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1.  Visual Scanning in Very Young Children with Autism and Their Unaffected Parents 
Autism Research and Treatment  2012;2012:748467.
This study of gaze patterns in very young children with autism and their parents included 23 cases (with 16 fathers and 19 mothers) and 46 controls (with 14 fathers and 28 mothers). Children (mean age 3.3 ± 1.5 years) with autism met DSM-IV and ADOS-G diagnostic criteria. The participants' gaze patterns were recorded while they viewed four simple movies that did not feature people. In children, severity of autism is related to spending more time watching irrelevant regions in one of the four movies. The mothers of children with autism showed an atypical pattern for three movies, whereas the fathers of children with autism did not show an atypical gaze pattern. The gaze pattern of the mothers was positively correlated with that of their children. The atypical viewing pattern of autistic individuals appears not to be restricted to people and social situations but is also seen in other situations, suggesting that there is a perceptual broad autism phenotype.
PMCID: PMC3420630  PMID: 22937259
2.  Pervasive microstructural abnormalities in autism: a DTI study 
Recent studies have reported abnormal functional connectivity patterns in the brains of people with autism that may be accompanied by decreases in white matter integrity. Since autism is a developmental disorder, we aim to investigate the nature and location of decreases in white and grey matter integrity in an adolescent sample while accounting for age.
We used structural (T1) imaging to study brain volumetrics and diffusion tensor imaging (DTI) to investigate white and grey matter integrity in people with autism. We obtained magnetic resonance images for adolescents aged 12–18 years with high-functioning autism and from matched controls. Fractional anisotropy and mean diffusivity, as well as grey and white matter volumetrics were analyzed.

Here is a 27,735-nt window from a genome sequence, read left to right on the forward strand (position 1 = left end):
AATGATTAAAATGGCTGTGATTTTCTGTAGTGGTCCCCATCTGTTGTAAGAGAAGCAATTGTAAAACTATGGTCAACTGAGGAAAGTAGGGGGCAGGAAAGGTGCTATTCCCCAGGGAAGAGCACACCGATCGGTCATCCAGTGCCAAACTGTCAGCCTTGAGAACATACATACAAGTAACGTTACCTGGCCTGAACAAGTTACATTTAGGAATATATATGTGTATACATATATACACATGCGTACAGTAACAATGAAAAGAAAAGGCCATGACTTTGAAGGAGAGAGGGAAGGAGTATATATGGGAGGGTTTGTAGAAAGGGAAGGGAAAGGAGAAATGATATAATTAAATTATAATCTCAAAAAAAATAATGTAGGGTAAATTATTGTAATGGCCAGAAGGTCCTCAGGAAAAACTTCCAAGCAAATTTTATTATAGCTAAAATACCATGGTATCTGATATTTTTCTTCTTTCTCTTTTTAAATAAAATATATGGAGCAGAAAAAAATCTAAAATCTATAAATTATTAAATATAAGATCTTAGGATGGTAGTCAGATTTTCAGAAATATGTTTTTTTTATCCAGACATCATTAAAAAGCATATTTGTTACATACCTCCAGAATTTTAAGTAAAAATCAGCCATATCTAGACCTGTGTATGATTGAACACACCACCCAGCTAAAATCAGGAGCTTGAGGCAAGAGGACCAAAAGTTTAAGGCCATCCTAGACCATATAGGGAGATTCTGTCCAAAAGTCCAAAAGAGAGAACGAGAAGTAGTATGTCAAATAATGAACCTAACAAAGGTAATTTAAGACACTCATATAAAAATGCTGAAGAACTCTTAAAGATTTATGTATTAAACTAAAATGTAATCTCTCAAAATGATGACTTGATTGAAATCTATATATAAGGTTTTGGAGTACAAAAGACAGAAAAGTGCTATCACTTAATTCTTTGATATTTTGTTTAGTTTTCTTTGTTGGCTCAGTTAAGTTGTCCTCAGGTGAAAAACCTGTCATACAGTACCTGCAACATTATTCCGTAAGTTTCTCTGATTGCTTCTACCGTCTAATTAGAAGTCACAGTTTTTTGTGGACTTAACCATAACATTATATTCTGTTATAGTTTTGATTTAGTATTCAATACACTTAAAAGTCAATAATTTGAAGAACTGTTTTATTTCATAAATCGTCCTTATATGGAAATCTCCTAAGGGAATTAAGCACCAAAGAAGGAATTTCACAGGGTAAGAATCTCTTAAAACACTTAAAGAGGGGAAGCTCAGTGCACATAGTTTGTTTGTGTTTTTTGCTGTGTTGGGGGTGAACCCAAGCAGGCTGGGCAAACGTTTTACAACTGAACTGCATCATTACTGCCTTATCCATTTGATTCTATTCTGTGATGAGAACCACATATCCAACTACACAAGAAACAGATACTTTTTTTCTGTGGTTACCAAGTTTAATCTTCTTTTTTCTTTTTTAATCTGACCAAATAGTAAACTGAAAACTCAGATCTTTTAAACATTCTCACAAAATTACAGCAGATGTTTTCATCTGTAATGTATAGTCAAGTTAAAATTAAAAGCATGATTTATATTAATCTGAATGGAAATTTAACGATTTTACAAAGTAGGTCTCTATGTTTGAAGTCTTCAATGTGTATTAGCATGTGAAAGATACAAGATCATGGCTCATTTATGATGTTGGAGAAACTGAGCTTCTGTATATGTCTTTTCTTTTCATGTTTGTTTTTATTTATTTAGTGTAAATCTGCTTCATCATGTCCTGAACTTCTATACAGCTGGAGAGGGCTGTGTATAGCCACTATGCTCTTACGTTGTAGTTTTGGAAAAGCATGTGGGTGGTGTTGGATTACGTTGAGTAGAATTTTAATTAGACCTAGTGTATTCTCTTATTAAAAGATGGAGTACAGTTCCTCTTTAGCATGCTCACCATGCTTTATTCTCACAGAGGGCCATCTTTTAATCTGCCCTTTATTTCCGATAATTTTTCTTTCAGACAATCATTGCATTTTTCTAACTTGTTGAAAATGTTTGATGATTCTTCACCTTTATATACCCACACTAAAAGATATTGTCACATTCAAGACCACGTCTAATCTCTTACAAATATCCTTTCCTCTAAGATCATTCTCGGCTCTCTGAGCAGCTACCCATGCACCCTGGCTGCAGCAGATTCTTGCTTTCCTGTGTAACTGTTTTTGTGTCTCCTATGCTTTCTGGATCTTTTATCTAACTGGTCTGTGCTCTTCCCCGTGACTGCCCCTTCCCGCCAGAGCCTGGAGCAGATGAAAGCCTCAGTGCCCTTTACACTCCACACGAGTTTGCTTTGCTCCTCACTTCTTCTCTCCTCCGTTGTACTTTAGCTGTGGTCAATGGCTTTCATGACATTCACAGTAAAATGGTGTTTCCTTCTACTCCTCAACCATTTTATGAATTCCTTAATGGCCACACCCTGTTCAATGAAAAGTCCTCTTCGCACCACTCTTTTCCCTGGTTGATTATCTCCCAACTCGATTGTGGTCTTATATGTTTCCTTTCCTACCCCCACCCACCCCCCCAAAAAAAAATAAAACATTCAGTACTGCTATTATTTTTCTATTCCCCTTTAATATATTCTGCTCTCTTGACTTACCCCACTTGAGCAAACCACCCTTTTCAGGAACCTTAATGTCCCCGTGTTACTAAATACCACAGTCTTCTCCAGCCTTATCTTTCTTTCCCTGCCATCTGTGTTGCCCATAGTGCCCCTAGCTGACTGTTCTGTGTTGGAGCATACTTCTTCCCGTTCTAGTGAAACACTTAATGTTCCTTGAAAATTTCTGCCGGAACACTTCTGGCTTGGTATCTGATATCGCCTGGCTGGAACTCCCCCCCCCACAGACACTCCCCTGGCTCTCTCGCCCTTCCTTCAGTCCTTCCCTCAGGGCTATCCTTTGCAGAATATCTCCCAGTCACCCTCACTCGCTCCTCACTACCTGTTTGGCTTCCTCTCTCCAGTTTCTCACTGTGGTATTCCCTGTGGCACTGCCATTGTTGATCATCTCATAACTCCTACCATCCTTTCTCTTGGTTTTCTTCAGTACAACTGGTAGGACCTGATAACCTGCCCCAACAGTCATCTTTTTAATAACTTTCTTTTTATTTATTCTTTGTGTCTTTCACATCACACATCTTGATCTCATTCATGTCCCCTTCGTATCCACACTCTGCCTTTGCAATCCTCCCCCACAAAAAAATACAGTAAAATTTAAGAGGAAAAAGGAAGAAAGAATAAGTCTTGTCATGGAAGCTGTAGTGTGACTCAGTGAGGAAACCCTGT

There were 17 participants with autism and 25 matched controls included in this study. Participants with autism had lower fractional anisotropy in the left and right superior and inferior longitudinal fasciculus, but this effect was not significant after adjusting for age and intelligence quotient (IQ). The kurtosis of the white matter fractional anisotropy probability distribution was higher in this participant group, with and without adjustment for age and IQ. Most notably, however, the mean diffusivity levels were markedly increased in the autism group throughout the brain, and the mean diffusivity probability distributions of both grey and white matter were shifted toward a higher value, particularly with age and IQ adjustment. No volumetric differences in grey and white matter were found.
We corrected for age and IQ using a linear model. The study was also limited by its sample size, investigated age range and cross-sectional design.
The findings suggest that autism is characterized by a generalized reduction of white matter integrity that is associated with an increase of interstitial space. The generalized manifestation of the white matter abnormalities provides an important new perspective on autism as a connectivity disorder.
PMCID: PMC3004973  PMID: 20964953

Results 1-2 (2)